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    THE STORM OF HEAVEN by Thomas Harlan (see his website)


    TOR, June 2001

    The victory of the united Eastern and Western Roman Empires against their ancient Persian enemy has been washed away by incompetence in the east and Prince Maxim's weakening of the Oath of Empire in the west (see our reviews of THE SHADOW OF ARARAT and THE GATE OF FIRE for a discussion of these earlier events). Now, the Eastern Emperor lies critically ill and his wife and brother battle for control while a revitalized Persia and the desert tribes led by Mohammed threaten to bring the attack all the way to Constantinople.

    The focus of this third novel in the series has shifted from Prince Maxim of the Western Empire to his revived helpers, Julius Caesar and Alexander the Great, as well as Zoe of Palmyra and her wizard friend/enemy, Dwyrin, as well as the memory-lost Diana/Thyatis. Caesar and Alexander continually plot and scheme to help Maxim, but without any particular concern for the ethical issues that wrack the prince. Maxim, his brother the Emperor Galen, the Eastern Emperor Theodore, and Galen's spy-mistress Anastasia all seem paralized over guilt, grief, or hopelessness as the forces of evil slowly grind away at the ancient Roman Empire.

    In this alternate history version of the Roman Empire, magic works, the Christian religion never flourished, and a powerful oath holds Rome together, but at terrible cost. The oath holds Rome in a strange form of stasis, brutally destroying anything that it sees as a threat to Rome. As Maxim had noted, any progress or technological advance can be seen as a threat to the oath. Yet Maxim has weakened the oath, only to see destruction rather than a gale of creativity. With both Rome and Persia his enemies, Maxim's friends have their jobs cut out for them.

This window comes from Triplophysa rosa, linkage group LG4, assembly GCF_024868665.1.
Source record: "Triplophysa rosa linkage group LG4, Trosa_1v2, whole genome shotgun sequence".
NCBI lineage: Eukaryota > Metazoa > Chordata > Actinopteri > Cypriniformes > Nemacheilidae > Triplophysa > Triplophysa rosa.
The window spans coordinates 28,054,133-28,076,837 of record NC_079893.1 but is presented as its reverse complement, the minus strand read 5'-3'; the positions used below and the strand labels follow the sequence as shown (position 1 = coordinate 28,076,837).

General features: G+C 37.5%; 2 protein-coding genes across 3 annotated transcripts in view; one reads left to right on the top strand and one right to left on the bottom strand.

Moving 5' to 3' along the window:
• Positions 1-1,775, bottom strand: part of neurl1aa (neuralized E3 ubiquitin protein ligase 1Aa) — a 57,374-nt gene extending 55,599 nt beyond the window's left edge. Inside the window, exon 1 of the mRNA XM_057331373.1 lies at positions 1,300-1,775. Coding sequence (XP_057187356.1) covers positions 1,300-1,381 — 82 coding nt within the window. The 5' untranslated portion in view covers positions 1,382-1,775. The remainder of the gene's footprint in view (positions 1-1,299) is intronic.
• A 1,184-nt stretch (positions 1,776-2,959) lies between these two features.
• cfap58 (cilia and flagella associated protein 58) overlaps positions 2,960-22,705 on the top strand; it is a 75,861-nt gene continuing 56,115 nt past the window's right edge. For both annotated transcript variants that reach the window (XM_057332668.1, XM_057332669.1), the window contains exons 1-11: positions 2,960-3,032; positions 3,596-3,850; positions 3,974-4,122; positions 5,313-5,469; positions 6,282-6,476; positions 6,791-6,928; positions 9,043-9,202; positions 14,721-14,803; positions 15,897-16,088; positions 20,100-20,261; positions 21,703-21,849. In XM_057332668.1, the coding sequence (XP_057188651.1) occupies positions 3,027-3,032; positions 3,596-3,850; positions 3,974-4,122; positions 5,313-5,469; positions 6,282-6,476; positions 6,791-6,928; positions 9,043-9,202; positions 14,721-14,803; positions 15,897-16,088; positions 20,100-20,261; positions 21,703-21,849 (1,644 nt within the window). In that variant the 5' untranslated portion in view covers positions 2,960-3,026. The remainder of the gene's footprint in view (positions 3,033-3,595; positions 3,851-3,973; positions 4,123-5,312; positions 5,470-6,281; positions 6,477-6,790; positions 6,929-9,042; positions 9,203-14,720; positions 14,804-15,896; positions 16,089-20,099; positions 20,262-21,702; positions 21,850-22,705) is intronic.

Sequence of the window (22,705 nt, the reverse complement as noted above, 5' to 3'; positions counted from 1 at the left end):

Although THE STORM OF HEAVEN lacks some of the power of the earlier novels, author Thomas Harlan (see more reviews of novels by this author) has smoothed out his writing, making the frequent scene changes less jarring as the reader flits from Rome to Constantinople to Jerusalem to Egypt. The powerful image of the ancient priests striking his rocks together to create the fire that lights the world is present only in Dwyrin's mind, yet it holds promise for the next volume in this series.

    I am giving this novel Four Stars both because of its own merit, and because the series as a whole has held up well. THE OATH OF EMPIRE has haunted me over the year I've been reading it. If you haven't discovered it yet, and you're a fantasy or alternate history fan, you're in for a treat.

    Four Stars

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